Yet later, safe at home, talking it over with my friends, realising I’d only had two drinks before that guy bought me one, I couldn’t possibly have been that pissed as to black out, but already knew that there was no point calling the police. At 17, I already knew the police would ask if I had been drinking at all, and how come all the witnesses saw me go more than willingly after making out with him publicly all night (so my friends told me), and what exactly was I wearing anyway, and why was I drinking in a club at all when I was underage, etc etc.
My friends and I simply shrugged it off as one of those things that happens when you’re a girl. As if there was no point shouting about the fact that a strange man drugged me, abducted me from a club and tried to rape me. (I should be clear that I was not raped, I was lucky that it wore off before it got that far, but his intention in drugging me and taking me to a deserted place across town was very clear and very frightening). I was lucky too that when I came round, I was able to push him off me and start walking as fast as I could away from him, lucky that he decided not to chase me or hold me down, lucky that I finally recognised the back of a pharmacy and figured out where I was in the deserted town and which way to walk to get back to the safety of my friends.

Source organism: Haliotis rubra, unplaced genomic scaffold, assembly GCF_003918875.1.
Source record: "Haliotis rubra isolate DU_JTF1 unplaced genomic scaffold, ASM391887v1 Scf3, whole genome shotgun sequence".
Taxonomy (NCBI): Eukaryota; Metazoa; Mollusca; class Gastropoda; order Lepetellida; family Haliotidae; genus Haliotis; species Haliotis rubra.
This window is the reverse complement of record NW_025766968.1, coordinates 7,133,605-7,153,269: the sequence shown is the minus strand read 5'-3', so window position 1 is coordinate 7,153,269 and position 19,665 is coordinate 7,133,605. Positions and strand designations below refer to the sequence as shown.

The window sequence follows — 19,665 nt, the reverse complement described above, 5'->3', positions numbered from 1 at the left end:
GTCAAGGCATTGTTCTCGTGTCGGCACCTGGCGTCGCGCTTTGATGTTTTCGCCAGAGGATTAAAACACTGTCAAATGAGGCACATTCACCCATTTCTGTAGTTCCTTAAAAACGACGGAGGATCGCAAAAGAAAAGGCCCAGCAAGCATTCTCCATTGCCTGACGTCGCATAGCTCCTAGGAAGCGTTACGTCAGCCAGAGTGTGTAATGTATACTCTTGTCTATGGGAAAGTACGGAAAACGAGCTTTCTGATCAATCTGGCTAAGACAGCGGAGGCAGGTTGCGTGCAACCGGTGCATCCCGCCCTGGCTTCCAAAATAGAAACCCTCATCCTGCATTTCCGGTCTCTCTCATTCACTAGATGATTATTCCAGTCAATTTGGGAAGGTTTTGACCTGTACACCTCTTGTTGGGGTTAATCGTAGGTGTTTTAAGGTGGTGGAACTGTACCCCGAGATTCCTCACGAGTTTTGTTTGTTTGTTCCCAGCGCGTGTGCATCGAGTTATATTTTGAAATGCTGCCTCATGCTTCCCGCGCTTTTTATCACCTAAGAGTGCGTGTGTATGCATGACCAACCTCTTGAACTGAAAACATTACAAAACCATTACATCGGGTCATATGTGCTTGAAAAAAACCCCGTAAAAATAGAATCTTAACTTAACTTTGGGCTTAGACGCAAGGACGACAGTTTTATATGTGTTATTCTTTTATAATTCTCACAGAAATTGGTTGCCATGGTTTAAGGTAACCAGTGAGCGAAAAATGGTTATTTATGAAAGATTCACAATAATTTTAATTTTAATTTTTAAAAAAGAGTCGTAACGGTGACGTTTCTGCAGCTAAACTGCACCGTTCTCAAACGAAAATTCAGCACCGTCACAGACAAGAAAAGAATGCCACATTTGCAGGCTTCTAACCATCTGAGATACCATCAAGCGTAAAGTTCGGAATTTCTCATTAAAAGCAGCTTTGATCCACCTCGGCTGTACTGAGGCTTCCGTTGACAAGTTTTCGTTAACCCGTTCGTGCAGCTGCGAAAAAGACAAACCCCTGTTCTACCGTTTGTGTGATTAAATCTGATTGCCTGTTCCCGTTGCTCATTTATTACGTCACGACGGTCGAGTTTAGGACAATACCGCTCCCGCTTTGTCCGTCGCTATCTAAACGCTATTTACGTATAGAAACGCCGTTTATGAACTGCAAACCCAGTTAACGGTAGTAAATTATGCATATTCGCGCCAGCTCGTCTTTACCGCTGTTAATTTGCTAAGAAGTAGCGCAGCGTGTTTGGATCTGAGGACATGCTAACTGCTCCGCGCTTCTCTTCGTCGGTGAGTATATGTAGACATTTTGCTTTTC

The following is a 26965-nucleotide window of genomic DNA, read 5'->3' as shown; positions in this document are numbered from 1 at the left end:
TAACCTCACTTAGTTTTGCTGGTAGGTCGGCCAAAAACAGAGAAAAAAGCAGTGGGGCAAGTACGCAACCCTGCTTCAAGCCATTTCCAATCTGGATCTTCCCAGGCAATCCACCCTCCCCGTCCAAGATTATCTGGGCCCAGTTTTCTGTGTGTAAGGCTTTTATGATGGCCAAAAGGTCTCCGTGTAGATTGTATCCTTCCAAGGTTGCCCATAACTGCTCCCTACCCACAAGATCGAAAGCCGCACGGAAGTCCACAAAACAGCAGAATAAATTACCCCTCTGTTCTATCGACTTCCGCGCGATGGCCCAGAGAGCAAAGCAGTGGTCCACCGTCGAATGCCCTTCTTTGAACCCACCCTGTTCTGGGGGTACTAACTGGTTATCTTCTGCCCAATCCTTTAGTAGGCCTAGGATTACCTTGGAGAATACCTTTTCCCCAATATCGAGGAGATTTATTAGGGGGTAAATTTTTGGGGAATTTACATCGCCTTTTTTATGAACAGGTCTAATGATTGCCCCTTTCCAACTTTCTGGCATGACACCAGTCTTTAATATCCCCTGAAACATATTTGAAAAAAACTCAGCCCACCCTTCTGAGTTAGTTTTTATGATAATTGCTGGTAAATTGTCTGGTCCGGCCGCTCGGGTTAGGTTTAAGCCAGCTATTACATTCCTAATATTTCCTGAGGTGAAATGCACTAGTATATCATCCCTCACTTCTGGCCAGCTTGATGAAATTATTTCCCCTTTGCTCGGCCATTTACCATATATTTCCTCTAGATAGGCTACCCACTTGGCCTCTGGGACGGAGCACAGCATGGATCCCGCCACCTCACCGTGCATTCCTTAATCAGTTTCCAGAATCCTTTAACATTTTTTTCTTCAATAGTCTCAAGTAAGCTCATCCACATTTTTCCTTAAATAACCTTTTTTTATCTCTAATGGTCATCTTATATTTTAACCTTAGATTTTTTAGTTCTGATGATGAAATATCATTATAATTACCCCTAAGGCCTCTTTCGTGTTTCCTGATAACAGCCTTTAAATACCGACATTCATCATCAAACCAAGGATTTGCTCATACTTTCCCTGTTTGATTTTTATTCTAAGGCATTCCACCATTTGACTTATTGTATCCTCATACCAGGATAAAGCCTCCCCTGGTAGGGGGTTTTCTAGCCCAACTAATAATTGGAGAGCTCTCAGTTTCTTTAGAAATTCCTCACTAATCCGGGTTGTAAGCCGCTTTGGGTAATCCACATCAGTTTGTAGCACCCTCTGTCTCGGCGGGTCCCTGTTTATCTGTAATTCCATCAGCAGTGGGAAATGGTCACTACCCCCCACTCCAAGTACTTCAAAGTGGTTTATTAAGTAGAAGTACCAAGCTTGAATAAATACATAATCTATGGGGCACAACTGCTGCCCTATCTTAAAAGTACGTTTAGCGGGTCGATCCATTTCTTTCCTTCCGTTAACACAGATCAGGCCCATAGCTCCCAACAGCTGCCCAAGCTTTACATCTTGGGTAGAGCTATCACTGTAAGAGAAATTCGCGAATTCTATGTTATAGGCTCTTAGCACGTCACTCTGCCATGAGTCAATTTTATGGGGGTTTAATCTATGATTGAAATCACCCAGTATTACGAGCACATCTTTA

Why wasn’t I fucking INCENSED?
Because it has been normalised for us all, for far too long. Girls get their drinks spiked when they are out. You don’t leave drinks unattended. You go out in groups to protect yourself. “Getting your drink spiked” sounds so tame and minimal and everyday. Drugging a girl and abducting her against her will and raping her sounds a whole lot more serious, yet we don’t frame it in those terms. The shockingly low conviction rates are another reason why most young girls don’t report this shit. What’s the point? Everyone is going to question why you were drinking in the first place, what you were wearing and witnesses will say you were clearly up for it and appeared to be conscious. Men get away with it literally all the time, so women shoulder the burden and can’t go for a damn piss in a bar without fear of being abducted and raped. It’s fucking insane that this is the world we live in and we all accept it as a normal state of affairs.